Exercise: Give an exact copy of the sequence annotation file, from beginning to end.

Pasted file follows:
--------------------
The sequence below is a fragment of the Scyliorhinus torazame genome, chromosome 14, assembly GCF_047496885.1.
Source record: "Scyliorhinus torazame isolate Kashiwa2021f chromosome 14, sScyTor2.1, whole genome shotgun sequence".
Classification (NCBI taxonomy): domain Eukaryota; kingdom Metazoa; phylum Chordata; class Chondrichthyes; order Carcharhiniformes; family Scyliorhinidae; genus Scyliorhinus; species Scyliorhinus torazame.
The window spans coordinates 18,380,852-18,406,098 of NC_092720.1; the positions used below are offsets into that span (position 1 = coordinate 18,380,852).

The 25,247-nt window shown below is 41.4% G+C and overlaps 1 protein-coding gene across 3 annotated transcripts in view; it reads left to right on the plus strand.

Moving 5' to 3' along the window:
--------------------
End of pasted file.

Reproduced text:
The sequence below is a fragment of the Scyliorhinus torazame genome, chromosome 14, assembly GCF_047496885.1.
Source record: "Scyliorhinus torazame isolate Kashiwa2021f chromosome 14, sScyTor2.1, whole genome shotgun sequence".
Classification (NCBI taxonomy): domain Eukaryota; kingdom Metazoa; phylum Chordata; class Chondrichthyes; order Carcharhiniformes; family Scyliorhinidae; genus Scyliorhinus; species Scyliorhinus torazame.
The window spans coordinates 18,380,852-18,406,098 of NC_092720.1; the positions used below are offsets into that span (position 1 = coordinate 18,380,852).

The 25,247-nt window shown below is 41.4% G+C and overlaps 1 protein-coding gene across 3 annotated transcripts in view; it reads left to right on the plus strand.

Moving 5' to 3' along the window: